“He is a little bit tired and tense but the chaplain went to talk to him,” he told Sapa.
“He is deurmekaar, as they say in Afrikaans. After he saw the chaplain our psychologist went to see him, just to try talk to him.”
Monama said Pistorius had been placed in a side ward single cell in the hospital wing of the Pretoria prison.
“[This is] because of his vulnerability… In terms of the Correctional Services Act, it is my responsibility to protect any vulnerable person,” he said.
The hospital wing had 24-hour observation and two nurses on duty. There were also two correctional services officers guarding the area.
Monama said this was not just because of Pistorius but was routine for the hospital wing.
Correctional services department spokesman Manelisi Wolela said when Pistorius started his sentence on Tuesday he was joined by eight other disabled offenders.
“Now, the hospital section of the centre accommodates two offenders with prosthetic legs, two blind offenders and five offenders on wheelchairs nine in total,” he said in a statement.
“The department makes provision for this important but very small sector of offenders as part ensuring effective implementation of Section 35 of the Constitution, Correctional Services Act and the White Paper on Corrections which oblige government to eliminate discrimination and provide appropriate facilities for inmates with disabilities.”
In the past ten years, correctional services had on average accommodated 128 disabled inmates per year, said Wolela.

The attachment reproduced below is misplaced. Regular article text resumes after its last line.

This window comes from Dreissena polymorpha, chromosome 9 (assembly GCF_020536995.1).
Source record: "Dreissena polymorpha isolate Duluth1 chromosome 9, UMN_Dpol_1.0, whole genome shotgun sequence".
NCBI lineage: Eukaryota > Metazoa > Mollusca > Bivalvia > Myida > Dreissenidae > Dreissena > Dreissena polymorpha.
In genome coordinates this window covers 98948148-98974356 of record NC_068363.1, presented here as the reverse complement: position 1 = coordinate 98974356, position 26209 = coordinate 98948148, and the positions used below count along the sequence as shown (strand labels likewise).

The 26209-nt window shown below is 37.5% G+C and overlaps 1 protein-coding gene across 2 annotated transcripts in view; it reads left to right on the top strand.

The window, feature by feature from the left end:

This constituted only 0.08 percent of the country’s 157,000 prison population.
Pistorius was sentenced to five years in prison after being found guilty of culpable homicide for killing his girlfriend Reeva Steenkamp. For discharging a firearm at Tasha’s restaurant in January 2013, he was sentenced to three years in jail, suspended for five years.
The sentences would run concurrently, Judge Thokozile Masipa ruled.
Pistorius made his way down to the holding cells below the High Court in Pretoria on Tuesday.
He was transported to the Kgosi Mampuru prison in an SA Police Service Nyala armoured vehicle.
Monama said that when Pistorius arrived at the prison he was taken into the reception where his fingerprints were taken and he was searched.
His details were then entered into a computer system and a prison number was generated for the “blade runner”.
A nurse was there to compile a medical file.
“After completing the medical, the reception person will give him prison clothing and then you take your private clothes and put it in a bag,” Monama said.
Asked what Pistorius could expect for his first dinner in prison, Monama said he did not know but assured that it would be a good meal.
The meals were provided by an outside contractor.
“People here get three meals a day. They’re cooking nice food. You’ll get nice food… we take care of the people,” he said.